The rocket that will carry an Orion spacecraft into orbit for the first time was moved to Launch Complex 37 at Cape Canaveral Air Force Station on Monday. Assembled inside the Horizontal Integration Facility adjacent to LC-37, the United Launch Alliance Delta IVHeavy will be lifted into its vertical position later. The Heavy configuration, which is made up of three Delta IV core stages with one RS-68 engine, is one of the strongest rockets available to NASA while the agency builds the Space Launch System.
The Delta IV Heavy will send an uncrewed Orion spacecraft on a two-orbit, four-hour flight around Earth that will culminate with a high-speed entry into the atmosphere to test the heat shield’s ability to withstand return from deep space. Though this flight does not include any astronauts, Orion is being designed to fly people beyond Earth orbit for the first time since the Apollo program that landed astronauts on the moon from 1969 to 1972.
We’re cutting the ribbon this week on our new Orion Blog to bring you the most up-to-date, official news and status on the development, flight testing and operations of NASA’s Orion spacecraft which is being designed and built to carry astronauts on deep space missions in the future to an asteroid and eventually to Mars. The Orion teams at Johnson Space Center in Houston, Kennedy Space Center in Florida and at other centers throughout the agency are preparing for the first flight test in December, a two-orbit, four-hour mission that will see an Orion spacecraft launched on a Delta IV-Heavy rocket without a crew so that engineers can evaluate its heat shield and other critical systems.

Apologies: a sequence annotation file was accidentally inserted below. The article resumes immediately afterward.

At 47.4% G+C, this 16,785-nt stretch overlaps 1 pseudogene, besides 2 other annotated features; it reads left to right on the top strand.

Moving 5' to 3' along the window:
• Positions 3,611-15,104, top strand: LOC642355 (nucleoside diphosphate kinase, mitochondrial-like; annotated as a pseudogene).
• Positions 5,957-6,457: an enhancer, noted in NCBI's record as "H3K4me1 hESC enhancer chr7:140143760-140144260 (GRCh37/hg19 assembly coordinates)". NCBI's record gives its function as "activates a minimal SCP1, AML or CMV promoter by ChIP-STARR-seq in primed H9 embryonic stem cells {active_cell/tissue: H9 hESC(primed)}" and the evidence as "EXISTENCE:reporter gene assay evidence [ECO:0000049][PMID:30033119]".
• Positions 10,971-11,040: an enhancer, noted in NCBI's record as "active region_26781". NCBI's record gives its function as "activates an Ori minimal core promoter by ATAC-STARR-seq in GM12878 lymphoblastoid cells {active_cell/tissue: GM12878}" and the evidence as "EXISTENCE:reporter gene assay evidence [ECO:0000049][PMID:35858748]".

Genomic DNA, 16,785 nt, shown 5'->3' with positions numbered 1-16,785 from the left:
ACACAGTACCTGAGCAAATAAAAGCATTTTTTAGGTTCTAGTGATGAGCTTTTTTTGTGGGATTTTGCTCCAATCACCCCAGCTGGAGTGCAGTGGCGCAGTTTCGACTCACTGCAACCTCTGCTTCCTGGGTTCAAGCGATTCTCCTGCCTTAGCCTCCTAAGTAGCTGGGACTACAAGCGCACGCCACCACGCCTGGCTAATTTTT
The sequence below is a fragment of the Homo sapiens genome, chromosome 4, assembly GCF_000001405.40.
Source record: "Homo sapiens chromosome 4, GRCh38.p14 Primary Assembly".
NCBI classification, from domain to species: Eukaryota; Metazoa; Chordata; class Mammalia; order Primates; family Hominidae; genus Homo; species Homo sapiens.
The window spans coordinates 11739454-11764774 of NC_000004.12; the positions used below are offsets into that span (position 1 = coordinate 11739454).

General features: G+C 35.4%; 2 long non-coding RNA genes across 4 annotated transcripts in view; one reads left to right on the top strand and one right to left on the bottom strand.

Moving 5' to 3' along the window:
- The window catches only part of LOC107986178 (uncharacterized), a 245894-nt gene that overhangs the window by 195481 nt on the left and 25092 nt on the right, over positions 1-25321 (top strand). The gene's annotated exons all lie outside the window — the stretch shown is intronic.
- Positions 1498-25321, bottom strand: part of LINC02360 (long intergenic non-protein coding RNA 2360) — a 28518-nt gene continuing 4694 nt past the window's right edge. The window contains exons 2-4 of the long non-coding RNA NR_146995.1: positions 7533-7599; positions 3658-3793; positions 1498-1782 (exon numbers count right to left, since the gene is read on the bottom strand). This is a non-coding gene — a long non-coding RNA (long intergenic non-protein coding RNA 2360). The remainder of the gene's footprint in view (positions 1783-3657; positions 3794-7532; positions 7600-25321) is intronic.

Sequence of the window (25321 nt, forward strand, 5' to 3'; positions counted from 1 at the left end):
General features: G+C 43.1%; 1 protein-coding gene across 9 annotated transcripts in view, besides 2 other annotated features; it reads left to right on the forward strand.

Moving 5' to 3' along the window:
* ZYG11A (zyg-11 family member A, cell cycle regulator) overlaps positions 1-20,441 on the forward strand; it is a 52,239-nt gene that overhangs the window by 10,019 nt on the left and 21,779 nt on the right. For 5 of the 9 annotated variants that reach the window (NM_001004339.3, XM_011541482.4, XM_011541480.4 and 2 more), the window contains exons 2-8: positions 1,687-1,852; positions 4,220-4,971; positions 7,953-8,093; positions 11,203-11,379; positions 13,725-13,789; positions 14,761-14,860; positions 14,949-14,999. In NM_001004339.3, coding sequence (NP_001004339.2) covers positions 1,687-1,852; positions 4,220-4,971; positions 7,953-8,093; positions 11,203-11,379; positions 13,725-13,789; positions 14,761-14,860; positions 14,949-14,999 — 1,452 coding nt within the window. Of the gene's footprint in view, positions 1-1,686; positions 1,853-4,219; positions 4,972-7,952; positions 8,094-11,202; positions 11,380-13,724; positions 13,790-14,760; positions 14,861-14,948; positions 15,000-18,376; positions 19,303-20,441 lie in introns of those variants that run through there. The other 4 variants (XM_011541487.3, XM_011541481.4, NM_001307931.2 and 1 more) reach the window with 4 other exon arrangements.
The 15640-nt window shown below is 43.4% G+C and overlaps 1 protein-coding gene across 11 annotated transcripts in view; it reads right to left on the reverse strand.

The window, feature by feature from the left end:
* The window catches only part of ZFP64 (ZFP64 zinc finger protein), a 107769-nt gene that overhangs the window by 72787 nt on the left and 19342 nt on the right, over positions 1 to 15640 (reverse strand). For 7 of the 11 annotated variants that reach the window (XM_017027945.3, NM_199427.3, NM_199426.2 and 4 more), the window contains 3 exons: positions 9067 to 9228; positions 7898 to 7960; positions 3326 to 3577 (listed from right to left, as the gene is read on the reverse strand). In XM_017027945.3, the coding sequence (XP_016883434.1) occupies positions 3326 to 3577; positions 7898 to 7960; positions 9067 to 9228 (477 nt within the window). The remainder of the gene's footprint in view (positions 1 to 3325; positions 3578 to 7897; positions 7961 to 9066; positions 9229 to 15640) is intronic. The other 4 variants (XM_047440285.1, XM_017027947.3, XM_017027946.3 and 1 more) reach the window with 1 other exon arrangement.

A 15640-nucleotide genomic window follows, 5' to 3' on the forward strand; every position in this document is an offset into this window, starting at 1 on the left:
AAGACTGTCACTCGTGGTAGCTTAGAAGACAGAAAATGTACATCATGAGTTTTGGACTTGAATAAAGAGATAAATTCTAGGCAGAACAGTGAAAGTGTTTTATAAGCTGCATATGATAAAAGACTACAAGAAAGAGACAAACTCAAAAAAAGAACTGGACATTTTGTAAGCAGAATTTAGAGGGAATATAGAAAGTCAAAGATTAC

The mission calls for Orion to fly some 3,600 miles above Earth to achieve the speeds needed to test the heat shield in conditions approaching the demands of a return from deep space. It’s a fascinating flight profile that NASA has not flown with a human-rated spacecraft since Apollo. So check back here on the Orion Blog often and we’ll do our part to let you know what is going on with America’s newest spacecraft for human space exploration!
NASA’s new Orion spacecraft will make its first trip to space in December. The spacecraft took a much shorter trip Sunday when it was moved from a specialized fueling facility at Kennedy Space Center to the Launch Abort System Facility to continue the preparations necessary for launch.
The launch abort system is designed to protect astronauts if a problem happens during launch, by pulling Orion away from a failing rocket. Because this first Orion flight will be uncrewed, the abort motor that would fire to pull the spacecraft away is not active. However, the jettison motor which will separate the launch abort system from the crew module in both emergencies and normal flights, is one of the critical systems being tested on Orion’s flight test.
Attached to an interstage, Orion will eventually be mounted to the top of a United Launch Alliance Delta IV Heavy rocket and launched on a two-orbit, four-hour mission that will test the Orion heat shield under high speed conditions similar to those it will encounter when returning from deep space missions with astronauts aboard.